Things suddenly came crashing back to earth when GM’s September’s sales results received a pre-emptive expectation deflation. The surest sign that trouble is afoot is a “getting in front of the story” story released on the day before sales results. When it comes from a known “favored outlet,” as Bloomberg is known by industry insiders to be for GM, the suspicion inevitably deepens.
In addition to conforming perfectly to the PR cliche of “admit a small problem to cover a large problem”, Bloomberg’s story itself makes little sense. The story’s nut graf is telling:
“Demand for the trucks is exceeding a supplier’s ability to produce certain drivetrain parts for the 5.3-liter V-8 engine, the most popular size, and GM is limiting how many dealers can order, said two of the people, who asked not to be identified because the matter is private. While one of the people said the issue could be resolved soon, another said it could take longer than a couple of months. They declined to identify the supplier.”
As the volume engine of the line, the 5.3 is made at three separate plants and was the first engine GM started building new Silverados with. Its also the engine that GM is centering much of its ad spend around, tackling the Ford F-150 EcoBoost head-on. Meanwhile, blaming a supplier bottleneck for slowing sales of “hot new” product rings somewhat hollow when sales volume is 10% below September 2012’s level.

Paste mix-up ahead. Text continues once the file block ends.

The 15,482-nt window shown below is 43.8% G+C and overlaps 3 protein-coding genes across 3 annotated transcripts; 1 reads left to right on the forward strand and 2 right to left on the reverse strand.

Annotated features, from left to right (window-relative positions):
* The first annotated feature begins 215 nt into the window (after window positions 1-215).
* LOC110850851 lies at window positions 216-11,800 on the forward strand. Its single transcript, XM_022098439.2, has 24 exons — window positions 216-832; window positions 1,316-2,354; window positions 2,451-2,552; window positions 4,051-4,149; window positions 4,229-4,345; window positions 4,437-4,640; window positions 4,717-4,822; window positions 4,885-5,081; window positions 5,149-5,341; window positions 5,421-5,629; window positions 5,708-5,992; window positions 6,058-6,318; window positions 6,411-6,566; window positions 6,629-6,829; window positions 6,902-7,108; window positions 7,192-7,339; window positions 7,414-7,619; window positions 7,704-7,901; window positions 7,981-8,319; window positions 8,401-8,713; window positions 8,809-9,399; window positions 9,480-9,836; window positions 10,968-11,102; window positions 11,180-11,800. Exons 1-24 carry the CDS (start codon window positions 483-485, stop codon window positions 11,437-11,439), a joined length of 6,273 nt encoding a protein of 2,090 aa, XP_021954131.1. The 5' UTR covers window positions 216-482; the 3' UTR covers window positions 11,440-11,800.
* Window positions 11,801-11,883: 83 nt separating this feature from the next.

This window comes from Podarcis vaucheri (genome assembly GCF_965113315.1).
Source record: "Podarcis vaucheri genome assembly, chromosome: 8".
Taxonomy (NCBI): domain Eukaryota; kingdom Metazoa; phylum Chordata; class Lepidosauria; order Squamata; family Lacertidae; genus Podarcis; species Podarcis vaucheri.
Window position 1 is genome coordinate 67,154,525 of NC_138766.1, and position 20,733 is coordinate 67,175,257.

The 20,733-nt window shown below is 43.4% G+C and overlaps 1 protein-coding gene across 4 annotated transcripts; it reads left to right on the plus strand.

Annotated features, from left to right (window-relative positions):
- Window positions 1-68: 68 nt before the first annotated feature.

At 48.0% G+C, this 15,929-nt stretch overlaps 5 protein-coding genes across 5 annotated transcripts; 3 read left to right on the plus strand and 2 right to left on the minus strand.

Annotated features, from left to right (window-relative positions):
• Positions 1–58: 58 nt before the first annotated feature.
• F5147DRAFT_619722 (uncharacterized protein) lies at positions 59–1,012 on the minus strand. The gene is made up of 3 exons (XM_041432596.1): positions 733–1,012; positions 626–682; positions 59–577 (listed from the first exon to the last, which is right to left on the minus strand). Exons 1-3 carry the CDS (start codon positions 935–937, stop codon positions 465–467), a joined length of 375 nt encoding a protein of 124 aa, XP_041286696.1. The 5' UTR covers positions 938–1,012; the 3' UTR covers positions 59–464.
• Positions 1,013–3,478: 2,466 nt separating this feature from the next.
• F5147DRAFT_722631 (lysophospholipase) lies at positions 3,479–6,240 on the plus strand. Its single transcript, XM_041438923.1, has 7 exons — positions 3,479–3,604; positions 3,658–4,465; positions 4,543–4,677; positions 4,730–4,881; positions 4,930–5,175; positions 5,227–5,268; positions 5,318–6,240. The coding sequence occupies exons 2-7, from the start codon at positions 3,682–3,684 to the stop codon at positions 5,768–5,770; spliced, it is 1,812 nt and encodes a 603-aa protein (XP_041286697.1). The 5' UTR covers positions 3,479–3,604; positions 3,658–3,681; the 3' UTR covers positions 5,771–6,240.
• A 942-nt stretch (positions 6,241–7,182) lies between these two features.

Sure enough, inventory data from Automotive News [sub] shows that far from having a supply constraint issue, Silverado inventory has been heading in the wrong direction: as of September 1, GM had over 153,000 Silverados sitting on lots with supply rising from 87 days to 98 days. But, without GM production data these are merely estimates… and until we get October 1 numbers the picture remains unclear. Still, the mathematical likelihood that GM’s Silverado inventory is even half V6 models is not good. The story simply doesn’t add up.
And with GM’s overall volume dropping in September, it was inevitable that at least one of the few industry reporters left would ask about pickup issues. But rather than getting a consistent retelling of the supplier story that had been pre-emptively leaked just a day earlier, WardsAuto was treated to a veritable smorgasbord of The Very Best Of The Auto Industry’s Weak Sales Excuses.